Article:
When I took on this role as Wellstone's first Director of Movement Technology, I came from six years as a Wellstone adjunct and six years as an NOI guest trainer. I had taught computer programming in DC and grassroots organizing in neighborhoods across the Midwest – and across those moments and 15 cumulative years as an organizer, I've watched my home movements grow, change, awaken, and reckon.
So when I say Rootscamp is back, I mean we're a month away from an event that is the best of its NOI origins plus some additions that reflect Wellstone's values and the movements we serve.
So what's new in 2016?
Wellstone believes in local wisdom. Our work focues in on local and state organizers on issue and candidate campaigns, because local base-building, policy, and election wins are central to how we think about making change for our communities.
We believe that progressive conferences should honor and invest in the local organizing ecosystems of the cities where they are held. So in 2016, we're honored to welcome 100 community organizers working on local and native DC issues
to Rootscamp. Alongside The Future Foundation
, we're building a program that will launch pre-meetings, a caucus, and a plenary to highlight the work of long-time District residents and put them in dialogue with attendees who are guests in their neighborhoods.
Wellstone is in its 13th year of building the capacity of progressives across the country. So we've added a Training Track on Saturday and Sunday
of RootsCamp where we're offering customized trainings from across our Movement Tech, Public and Political Leadership, and Movement Building work.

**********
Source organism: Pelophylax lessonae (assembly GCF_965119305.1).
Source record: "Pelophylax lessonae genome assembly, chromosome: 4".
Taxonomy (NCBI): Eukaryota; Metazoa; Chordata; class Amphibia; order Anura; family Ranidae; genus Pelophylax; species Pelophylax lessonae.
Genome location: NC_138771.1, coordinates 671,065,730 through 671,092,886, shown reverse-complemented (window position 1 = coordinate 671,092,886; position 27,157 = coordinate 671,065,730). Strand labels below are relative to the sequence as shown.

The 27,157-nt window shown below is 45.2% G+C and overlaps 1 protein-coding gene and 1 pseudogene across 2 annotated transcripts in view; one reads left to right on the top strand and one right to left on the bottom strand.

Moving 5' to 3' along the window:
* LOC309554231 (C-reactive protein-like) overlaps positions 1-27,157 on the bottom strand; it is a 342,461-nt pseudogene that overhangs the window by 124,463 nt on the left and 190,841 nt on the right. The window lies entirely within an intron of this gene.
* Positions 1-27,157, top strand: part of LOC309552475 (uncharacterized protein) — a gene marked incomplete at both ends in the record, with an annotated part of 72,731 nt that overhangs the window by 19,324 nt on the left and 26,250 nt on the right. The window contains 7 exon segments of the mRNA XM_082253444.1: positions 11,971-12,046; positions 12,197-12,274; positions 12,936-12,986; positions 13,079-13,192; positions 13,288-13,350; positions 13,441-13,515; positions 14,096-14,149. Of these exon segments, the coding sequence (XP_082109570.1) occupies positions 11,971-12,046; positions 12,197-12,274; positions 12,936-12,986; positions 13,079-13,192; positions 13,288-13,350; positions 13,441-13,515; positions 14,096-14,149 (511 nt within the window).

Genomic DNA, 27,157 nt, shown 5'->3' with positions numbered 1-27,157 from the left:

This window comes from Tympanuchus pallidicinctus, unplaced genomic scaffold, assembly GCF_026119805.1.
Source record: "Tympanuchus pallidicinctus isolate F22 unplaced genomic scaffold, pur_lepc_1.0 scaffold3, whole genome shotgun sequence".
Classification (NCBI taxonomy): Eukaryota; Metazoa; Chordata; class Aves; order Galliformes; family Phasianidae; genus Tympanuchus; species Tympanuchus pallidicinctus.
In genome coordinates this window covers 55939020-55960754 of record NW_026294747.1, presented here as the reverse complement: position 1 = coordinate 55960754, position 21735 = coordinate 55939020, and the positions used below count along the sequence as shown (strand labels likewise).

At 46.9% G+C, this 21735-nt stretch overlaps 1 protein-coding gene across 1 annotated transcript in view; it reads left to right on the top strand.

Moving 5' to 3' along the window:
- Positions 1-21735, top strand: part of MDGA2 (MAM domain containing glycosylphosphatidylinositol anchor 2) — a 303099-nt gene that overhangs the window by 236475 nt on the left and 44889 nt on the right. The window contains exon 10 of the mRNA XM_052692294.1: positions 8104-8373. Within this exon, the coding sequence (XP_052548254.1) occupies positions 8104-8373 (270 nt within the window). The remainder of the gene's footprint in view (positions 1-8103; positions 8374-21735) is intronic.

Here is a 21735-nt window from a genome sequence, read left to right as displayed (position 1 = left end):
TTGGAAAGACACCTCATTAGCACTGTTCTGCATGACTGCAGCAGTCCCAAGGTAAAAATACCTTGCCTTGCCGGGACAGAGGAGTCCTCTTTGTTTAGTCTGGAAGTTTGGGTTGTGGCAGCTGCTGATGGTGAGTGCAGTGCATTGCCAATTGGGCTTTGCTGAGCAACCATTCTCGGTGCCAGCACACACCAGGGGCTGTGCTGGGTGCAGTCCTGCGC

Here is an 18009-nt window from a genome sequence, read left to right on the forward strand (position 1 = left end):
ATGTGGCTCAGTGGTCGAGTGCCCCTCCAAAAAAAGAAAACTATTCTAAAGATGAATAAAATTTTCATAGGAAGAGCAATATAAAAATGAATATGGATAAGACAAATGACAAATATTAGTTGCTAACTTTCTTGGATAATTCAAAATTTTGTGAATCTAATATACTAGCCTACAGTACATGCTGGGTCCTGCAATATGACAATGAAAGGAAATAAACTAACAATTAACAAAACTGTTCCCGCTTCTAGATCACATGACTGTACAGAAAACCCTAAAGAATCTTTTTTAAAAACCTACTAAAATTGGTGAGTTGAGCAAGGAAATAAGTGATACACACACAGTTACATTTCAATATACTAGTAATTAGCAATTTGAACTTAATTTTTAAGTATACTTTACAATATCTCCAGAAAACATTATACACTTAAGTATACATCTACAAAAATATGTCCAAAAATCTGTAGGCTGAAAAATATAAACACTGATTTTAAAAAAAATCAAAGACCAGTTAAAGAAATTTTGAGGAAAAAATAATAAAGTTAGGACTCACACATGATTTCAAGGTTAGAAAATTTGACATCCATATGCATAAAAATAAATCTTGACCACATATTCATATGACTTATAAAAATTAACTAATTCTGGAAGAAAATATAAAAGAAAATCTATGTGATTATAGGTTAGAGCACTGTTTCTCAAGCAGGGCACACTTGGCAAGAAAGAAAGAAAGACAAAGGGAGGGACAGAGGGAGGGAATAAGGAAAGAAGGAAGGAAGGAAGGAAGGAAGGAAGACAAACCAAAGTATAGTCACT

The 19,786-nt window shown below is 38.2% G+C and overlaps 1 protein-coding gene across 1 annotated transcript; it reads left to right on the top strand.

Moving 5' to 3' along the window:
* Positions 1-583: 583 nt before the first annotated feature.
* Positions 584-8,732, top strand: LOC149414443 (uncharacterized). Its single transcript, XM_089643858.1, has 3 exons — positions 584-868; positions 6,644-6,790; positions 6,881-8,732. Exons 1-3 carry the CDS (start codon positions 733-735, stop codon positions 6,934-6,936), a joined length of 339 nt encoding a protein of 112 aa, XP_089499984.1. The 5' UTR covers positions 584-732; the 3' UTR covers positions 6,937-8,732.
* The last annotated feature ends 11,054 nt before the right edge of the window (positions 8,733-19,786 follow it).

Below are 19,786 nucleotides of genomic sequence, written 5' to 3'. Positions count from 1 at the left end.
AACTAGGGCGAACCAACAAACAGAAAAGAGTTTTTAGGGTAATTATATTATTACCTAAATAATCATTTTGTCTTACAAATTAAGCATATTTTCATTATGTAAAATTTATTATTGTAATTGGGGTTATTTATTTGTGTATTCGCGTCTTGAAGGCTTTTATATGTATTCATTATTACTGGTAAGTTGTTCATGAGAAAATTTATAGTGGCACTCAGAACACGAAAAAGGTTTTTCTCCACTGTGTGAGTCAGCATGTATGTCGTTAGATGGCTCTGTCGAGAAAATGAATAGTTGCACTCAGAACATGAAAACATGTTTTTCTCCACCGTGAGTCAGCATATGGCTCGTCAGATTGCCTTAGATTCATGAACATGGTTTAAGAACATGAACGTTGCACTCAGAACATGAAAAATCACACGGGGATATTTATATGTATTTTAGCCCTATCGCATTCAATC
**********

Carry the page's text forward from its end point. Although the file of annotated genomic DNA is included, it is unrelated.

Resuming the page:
And finally, the experiences of Wellstone's leadership are those of people of color, working class and poor folks, immigrants, women, and queer people. We know firsthand that working and living in the progressive movement is an experience heavily impacted by race, class, gender, nationality, sexuality, and disability and that our conference spaces too have work to do in becoming safer and more accessible to everyone – no exceptions. Our 2016 plenaries reflect an intersectional framework for building power and winning.
We've added a caucus and meetup for our trans* colleagues and family members to honor work and needs that are not shared by the full LGBTQ movement. And in acknowledgement of the often unrecognized realities of misgendering, anti-Black, and/or anti-immigrant incidents in conference spaces, we'll be offering a closed room for queer and trans people of color for informal dialogue or just decompressing.
As in years past, a hosted safer space room and parenting/breastfeeding room will be available to all attendees as well.
See you November 18!